In Mexico, as in most Latin American and Caribbean (LAC) countries, there is a deficit of historical precipitation data measured in time intervals of less than 24 h. Real-time measured values are often required for the implementation of early warning systems. In Mexico, disasters are measured by the economic impact of damage and losses, as well as by the problems caused in the social environment, such as injured and dead people and damaged houses, schools, and hospitals, among other issues. From 2000 to 2014, 2147 million dollars’ worth of losses and 186 annual deaths occurred [1]. The year 2013 was very intense in terms of rainfall, especially the month of September, and the historical precipitation depth increased by 60% with respect to the historical mean, registering a monthly mean of 227.3 mm and exceeding the 1955 record of 212.1 mm [2]. Weather predictions consist of several variables, such as temperature, humidity, wind, dewpoint, among others, trying to provide a suitable and accurate forecast. However, forecasting difficulties arise often because of the small scales involved, the range of responsible physical mechanisms, and the challenge involved in forecasting events of such short duration. The first piece of evidence is the relationship between the natural logarithm of the rainfall with the surface temperature, indicating an exponential behavior [3]. Additionally, it is necessary to point out that precipitation is episodic and does not have continuous values like temperature and other climate variables; therefore, it is noticeable that anticipating the occurrence of precipitation is difficult. Lorenz and Saltzman [4,5,6] were perhaps the first to perceive that climate is a complex, nonlinear system involving both deterministic and stochastic components. However, the basic idea that the origin of convective precipitation as a function of surface temperature was demonstrated by [7], who used temperature and rain gauge station data of 5-min accumulation intervals. This strong relationship with temperature also implies the relationship with convective available potential energy (CAPE) magnitude. Therefore, it is accepted that the main variables for predicting precipitation are temperature and humidity [8]. Nevertheless, there are other four meteorological parameters—air, dewpoint temperature (or relative humidity), wind speed, and cloud cover—which are strongly correlated with rainfall [9]. Scientific studies are known to show that there is an increase in precipitation intensity due to temperature gradient. In particular, subdaily or hourly precipitation exhibits an improved correlation with thermodynamic constraints, known as the Clausius–Clapeyron (C–C) relation [10]. It has also been confirmed that this phenomenon occurs with different types of precipitation, i.e., with orographic precipitation and convective precipitation [11]. Concerning tropical regions, [12] showed that 30 years ago, the surface temperature was an important meteorological variable to the understanding of tropical weather systems. This was one of the first studies to use temperature gradients to carry out dust haze forecasting. Since 1990, the multivariate statistical studies of 28 different climatic variables in Australia have shown that the main factors for creating a climatic model are a humidity factor, a temperature factor, and a rainfall factor [13].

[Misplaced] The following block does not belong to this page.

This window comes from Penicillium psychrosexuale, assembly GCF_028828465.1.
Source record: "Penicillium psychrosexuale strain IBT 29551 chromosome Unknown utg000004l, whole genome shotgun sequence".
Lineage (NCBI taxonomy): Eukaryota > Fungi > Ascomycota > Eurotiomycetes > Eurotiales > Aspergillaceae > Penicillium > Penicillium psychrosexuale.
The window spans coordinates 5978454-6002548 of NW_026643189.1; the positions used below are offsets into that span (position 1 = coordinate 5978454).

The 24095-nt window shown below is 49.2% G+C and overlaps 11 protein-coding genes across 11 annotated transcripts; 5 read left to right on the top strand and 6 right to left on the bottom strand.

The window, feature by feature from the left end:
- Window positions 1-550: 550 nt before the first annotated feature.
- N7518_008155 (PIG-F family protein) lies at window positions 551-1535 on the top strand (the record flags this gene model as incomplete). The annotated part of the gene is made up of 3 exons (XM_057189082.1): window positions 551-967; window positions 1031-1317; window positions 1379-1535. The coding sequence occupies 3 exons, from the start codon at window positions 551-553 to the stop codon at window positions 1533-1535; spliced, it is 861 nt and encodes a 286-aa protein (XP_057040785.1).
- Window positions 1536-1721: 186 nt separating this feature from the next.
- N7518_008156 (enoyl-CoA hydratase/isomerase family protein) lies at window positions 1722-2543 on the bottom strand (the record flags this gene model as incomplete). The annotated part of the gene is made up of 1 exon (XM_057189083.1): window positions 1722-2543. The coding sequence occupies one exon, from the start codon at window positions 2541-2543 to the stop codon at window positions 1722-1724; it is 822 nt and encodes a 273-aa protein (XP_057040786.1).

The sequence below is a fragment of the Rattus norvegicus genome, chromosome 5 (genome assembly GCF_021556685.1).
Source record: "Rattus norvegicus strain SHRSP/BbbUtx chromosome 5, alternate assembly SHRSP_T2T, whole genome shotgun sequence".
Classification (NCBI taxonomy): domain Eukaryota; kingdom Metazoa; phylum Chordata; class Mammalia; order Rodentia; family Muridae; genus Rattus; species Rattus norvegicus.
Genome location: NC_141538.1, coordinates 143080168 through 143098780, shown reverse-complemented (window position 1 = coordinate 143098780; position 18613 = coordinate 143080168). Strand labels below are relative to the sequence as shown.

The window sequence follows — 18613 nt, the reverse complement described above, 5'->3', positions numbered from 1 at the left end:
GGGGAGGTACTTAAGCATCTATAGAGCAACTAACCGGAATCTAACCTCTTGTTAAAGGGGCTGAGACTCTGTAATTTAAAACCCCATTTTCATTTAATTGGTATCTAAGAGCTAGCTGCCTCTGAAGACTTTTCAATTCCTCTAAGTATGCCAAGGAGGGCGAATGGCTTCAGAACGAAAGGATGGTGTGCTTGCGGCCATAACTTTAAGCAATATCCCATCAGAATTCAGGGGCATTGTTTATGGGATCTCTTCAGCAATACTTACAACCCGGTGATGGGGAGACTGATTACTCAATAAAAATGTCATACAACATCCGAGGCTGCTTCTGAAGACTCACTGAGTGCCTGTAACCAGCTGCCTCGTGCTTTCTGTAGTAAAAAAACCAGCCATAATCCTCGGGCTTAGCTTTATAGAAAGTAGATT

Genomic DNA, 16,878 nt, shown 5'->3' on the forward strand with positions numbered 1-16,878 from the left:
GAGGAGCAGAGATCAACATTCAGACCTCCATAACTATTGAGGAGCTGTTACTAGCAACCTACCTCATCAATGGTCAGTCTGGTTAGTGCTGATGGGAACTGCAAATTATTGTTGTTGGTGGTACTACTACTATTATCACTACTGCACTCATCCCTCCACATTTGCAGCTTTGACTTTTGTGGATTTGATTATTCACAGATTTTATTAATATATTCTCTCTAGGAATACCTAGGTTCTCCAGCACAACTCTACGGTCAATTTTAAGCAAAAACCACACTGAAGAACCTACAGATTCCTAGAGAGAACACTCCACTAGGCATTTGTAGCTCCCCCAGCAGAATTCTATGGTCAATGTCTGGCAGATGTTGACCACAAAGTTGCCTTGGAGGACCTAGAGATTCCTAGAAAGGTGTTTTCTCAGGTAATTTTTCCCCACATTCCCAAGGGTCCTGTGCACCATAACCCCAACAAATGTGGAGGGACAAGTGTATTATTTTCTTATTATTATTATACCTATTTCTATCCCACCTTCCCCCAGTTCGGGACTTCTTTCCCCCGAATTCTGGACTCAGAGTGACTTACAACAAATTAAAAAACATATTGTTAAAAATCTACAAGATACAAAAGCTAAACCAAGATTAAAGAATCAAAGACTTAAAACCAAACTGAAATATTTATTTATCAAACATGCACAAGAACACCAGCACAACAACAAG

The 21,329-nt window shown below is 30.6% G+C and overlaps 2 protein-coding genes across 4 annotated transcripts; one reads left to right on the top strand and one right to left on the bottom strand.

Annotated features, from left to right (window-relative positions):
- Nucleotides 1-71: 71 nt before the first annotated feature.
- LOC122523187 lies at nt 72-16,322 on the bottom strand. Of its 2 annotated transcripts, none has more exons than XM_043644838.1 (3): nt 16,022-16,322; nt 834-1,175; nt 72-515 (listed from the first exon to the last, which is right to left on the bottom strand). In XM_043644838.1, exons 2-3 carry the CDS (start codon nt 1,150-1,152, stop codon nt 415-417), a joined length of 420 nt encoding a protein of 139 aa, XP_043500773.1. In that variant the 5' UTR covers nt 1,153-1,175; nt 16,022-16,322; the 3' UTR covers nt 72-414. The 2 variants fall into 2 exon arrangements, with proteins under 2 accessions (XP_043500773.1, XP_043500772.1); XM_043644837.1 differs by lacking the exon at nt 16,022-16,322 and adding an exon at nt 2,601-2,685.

An acceptable forecast of precipitation intensity is an essential issue in the forecasts of extreme streamflow events [14]. The research to date has tended to focus on hydrometeorological data, such as wind, temperature, humidity, and atmospheric pressure; this information has been used in a daily streamflow forecast during lead times of 5–7 days [15]. However, the purpose of an early warning system (EWS), flood early warning system (FEWS), or an ensemble prediction system (EPS) is to allow warning signals prior to extreme events mainly for very short-term heavy rainfall. Recent developments in machine learning techniques have heightened the need of using the mentioned hydrometeorological data for an effective EWS for very short-term (heavy rain advisory within the next 3–9 h) [16]. Nevertheless, we must accept that short-term quantitative precipitation forecasting (SQPF) is critical for flashflood warning, navigation safety, and many other applications. Zahraei et al. [17] have recently developed a methodology based on the method named PERsiann-ForeCAST. PERCAST predicts the location and rate of rainfall up to 4 h using the most recent storm images to extract the storm features.